and text by M.M.Harris
“Art is a legalized form of insanity, and I do
it very well." - Stanley Marsh 3
would have thought that burying ten old Cadillacs in an Amarillo
dirt farm in 1974 would make such an indelible mark on Texas roadside attraction
maps? The product of helium millionaire Stanley Marsh 3’s eccentric mind, Cadillac
Ranch was designed with a California-based artist collective called Ant Farm as
an homage to the Golden Age of American Automobiles (1949-1963) and to the historic
Route 66 which passes by Marshs’
palatious West Texas ranch.
Marsh 3 inspired the creators (Trey Parker and Matt Stone) of the television cartoon
South Park to name one of their main child characters after Marsh.)
the distinctive fins of the cars prominently displayed, the cars are buried nose-down
“at the same angle as The Great Pyramid of Giza”, the only remaining structure
of the Seven Wonders of the Ancient World.
|I went out to see
the caddies myself on Wednesday, December 5, 2007 just before sundown. The setting
sun made for a stellar backdrop to view the legendary vehicles and I perused the
lanes carefully reading all the impassioned messages sprayed on about who loved
who and who smelled like what and why. I was surprised to find that the few people
who came and went while I was there were from all over the world, including Berlin,
Montreal, Detroit, Los Angeles and even a couple of local artists from Amarillo.|
for around $200 each, the cars were rescued from junk yards across the country
and were either hoisted into their holes, or driven head-first into their final
resting places. In the beginning, the cars held onto their original classic paint
jobs, but visitors were compelled to etch their names or spray paint slogans onto
the sides of the cars. The practice has become a tradition, and today, one can
find the grounds surrounding the cars smattered with spray cans, markers and paint
Since I was little, I have been enamored with the idea of the
Cadillac Ranch. What would motivate a person to do something so extraordinary?
Why are tourists drawn to it? What is the world’s secret fascination with the
absurd? Now, twenty-five years after first hearing about Cadillac Ranch, I stood
in awe of the sheer craziness of it and somehow felt a little weight lift off
my shoulders, as if the art was saying “Life is crazy. Enjoy it and don’t sweat.”
I smiled an easy smile all the way back to my car, parked 100 yards away at the
Whimsey and Bodies by Fisher|
| Layers of anthropological
fingerprints in the form of spray painted love notes, etched “Kilroys” and inane
scribblings on the famed caddies. Over the years, the cars have been painted and
repainted many times. In 2002, the cars were transported back to their original
colors, and in 2003, they mourned in flat black to commemorate the passing of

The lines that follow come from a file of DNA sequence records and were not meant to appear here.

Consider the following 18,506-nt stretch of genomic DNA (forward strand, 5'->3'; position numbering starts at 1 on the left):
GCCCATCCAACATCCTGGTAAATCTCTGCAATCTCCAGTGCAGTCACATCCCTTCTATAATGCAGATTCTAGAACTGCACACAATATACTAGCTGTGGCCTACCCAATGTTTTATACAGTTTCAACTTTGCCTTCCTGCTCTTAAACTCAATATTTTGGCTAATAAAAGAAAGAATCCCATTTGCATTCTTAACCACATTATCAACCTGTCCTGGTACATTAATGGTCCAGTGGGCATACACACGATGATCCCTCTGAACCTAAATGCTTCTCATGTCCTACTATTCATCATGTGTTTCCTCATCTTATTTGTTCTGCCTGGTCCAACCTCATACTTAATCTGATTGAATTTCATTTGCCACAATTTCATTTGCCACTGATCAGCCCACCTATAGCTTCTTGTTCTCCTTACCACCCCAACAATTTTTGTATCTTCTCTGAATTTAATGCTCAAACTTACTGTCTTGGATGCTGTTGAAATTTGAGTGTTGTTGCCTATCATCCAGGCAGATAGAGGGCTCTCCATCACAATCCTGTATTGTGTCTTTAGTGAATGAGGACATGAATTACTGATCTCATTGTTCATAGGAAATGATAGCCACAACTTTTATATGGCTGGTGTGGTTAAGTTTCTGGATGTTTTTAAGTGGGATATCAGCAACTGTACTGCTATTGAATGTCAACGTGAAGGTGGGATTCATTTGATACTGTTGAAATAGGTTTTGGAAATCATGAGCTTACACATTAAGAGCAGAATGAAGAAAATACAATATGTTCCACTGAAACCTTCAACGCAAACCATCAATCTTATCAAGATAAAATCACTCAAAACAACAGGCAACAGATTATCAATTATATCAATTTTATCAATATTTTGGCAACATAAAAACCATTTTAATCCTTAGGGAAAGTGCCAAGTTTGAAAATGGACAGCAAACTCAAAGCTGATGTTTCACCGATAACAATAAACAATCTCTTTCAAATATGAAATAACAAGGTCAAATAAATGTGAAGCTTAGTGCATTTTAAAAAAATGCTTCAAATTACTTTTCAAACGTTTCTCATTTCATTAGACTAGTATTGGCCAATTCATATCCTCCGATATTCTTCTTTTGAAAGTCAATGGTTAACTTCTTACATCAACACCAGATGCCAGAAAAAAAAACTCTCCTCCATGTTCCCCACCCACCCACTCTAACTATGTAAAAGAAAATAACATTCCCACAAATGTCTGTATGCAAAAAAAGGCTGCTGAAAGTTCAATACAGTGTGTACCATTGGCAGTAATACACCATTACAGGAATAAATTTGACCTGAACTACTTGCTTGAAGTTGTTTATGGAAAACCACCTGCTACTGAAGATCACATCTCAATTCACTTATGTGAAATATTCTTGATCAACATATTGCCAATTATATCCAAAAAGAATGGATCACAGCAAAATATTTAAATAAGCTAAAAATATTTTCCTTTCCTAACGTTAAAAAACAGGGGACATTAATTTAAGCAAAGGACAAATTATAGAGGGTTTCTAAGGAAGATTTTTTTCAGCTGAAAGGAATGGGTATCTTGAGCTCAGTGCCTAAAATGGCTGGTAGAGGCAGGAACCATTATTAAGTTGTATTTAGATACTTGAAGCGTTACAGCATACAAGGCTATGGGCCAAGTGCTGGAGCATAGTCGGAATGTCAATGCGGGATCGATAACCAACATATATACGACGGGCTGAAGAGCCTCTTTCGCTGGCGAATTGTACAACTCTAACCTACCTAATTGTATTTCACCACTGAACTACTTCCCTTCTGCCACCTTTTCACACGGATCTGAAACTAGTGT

the founder of Ant Farm. |
1997, urban sprawl forced an exhumation of Cadillac Ranch and a replanting two
miles away in its’ current location of I-40 just west of Amarillo.
Not only were the cars moved and replaced in exactly the same situations, but
the trash and surrounding debris was also moved and scattered about the new location.
many Cadillacs - so little time.|
|Stanley Marsh 3, himself,
is subject to almost as much rumor and arm-chair speculation as his art installations.
Claiming that “III” is too pretentious, Marsh opted instead to use the number
“3” behind his name. Marsh is also responsible for the Ozymandias Legs, a statue
of pseudo-ancient legs in the middle of a cow pasture based on a Percy Bysshe
Shelley poem and complete with a convincing pseudo-historical marker, and Dynamite
Museum, a continuing art installation consisting of mock traffic signs, random
pictures and phrases scattered through out the city of Amarillo.
Further, Marsh has had some interesting run-ins with local police, including holding
an 18-year-old boy hostage in a chicken coop in his back yard in 1994 for stealing
one of his Dynamite Museum art signs. |
It seems that eccentrics across
the country liked Cadillac Ranch well enough to copy it for themselves. Alliance,
Nebraska features Carhenge and Berwyn, Illinois has Cars-on-a-Spike. My favorite
offshoot has to be Combine City located (where else?) in Amarillo,
which features several combines (or farm tractors) sprouting from the earth as
if grown like the wheat they thresh.
Note: If the presentation seems
a little static, visitors can liven it up by spinning a tire (or hub). The rear
axles have been adjusted so that when you spin a tire on one of the cars, opposite
tire will spin in the opposite direction.
shoe horses, don't they?" December 15 , 2007 Guest Column
I first spotted
pictures of the Conway
Bugg Ranch on Google Earth and put it on my Must See List. It is a real rival
to the Cadillac Ranch - Barclay
Gibson, July 2009